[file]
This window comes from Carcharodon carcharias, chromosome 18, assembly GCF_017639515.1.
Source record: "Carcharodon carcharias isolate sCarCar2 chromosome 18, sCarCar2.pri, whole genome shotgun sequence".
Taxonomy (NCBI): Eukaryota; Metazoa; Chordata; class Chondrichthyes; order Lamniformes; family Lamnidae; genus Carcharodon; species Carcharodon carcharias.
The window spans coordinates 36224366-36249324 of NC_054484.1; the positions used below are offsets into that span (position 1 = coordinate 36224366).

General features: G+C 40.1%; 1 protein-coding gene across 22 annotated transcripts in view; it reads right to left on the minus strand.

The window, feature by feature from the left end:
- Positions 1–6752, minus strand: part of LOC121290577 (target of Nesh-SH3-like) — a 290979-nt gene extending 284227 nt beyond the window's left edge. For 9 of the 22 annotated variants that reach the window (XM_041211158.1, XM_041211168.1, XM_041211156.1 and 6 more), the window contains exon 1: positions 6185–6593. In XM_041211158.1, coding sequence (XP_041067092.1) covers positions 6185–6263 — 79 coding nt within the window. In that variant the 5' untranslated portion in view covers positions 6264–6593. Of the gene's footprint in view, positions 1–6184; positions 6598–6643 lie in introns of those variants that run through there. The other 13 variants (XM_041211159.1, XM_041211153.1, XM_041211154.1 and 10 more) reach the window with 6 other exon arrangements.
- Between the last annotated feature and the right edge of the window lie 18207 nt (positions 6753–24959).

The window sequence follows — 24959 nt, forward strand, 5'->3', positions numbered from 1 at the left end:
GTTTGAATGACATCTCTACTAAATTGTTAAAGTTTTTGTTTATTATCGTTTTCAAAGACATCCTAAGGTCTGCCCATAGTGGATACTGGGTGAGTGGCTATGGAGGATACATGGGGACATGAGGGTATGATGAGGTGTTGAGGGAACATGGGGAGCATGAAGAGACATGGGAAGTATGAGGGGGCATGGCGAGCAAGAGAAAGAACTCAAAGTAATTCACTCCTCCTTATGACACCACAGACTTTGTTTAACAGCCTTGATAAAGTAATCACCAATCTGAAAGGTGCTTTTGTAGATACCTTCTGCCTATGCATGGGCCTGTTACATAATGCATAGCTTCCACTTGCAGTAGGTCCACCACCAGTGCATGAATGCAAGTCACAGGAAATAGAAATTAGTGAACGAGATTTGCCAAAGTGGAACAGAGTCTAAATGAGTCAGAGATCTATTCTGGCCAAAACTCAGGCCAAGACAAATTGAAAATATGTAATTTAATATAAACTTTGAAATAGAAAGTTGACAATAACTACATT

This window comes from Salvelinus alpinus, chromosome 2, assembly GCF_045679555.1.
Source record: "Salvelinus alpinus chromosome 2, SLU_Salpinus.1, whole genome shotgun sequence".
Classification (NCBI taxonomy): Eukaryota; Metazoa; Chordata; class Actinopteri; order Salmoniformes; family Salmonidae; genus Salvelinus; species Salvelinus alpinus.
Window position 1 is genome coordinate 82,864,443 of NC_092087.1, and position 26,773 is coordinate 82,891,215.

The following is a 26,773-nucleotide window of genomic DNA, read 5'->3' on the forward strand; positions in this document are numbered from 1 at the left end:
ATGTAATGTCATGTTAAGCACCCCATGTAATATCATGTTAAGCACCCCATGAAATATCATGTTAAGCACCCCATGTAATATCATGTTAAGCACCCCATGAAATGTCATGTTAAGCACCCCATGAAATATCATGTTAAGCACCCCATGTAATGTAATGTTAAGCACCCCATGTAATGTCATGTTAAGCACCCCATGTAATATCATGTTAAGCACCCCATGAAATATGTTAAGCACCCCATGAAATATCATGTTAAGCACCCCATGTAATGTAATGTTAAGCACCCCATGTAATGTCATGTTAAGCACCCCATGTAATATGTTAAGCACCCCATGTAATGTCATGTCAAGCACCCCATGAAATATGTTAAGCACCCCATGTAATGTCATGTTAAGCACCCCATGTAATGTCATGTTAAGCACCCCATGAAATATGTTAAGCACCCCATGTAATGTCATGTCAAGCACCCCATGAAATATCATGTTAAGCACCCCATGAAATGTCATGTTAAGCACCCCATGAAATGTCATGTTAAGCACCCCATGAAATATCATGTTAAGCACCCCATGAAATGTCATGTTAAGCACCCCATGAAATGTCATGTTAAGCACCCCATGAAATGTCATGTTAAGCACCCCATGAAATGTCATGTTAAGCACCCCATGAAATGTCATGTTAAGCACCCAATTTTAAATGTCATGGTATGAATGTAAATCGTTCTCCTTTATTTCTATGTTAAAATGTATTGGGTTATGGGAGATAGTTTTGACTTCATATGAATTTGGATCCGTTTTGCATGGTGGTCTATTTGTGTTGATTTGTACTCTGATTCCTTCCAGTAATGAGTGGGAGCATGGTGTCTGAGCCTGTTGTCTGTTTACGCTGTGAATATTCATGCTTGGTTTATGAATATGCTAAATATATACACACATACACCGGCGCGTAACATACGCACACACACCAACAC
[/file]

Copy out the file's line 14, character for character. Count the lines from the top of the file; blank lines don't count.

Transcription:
Window position 1 is genome coordinate 82,864,443 of NC_092087.1, and position 26,773 is coordinate 82,891,215.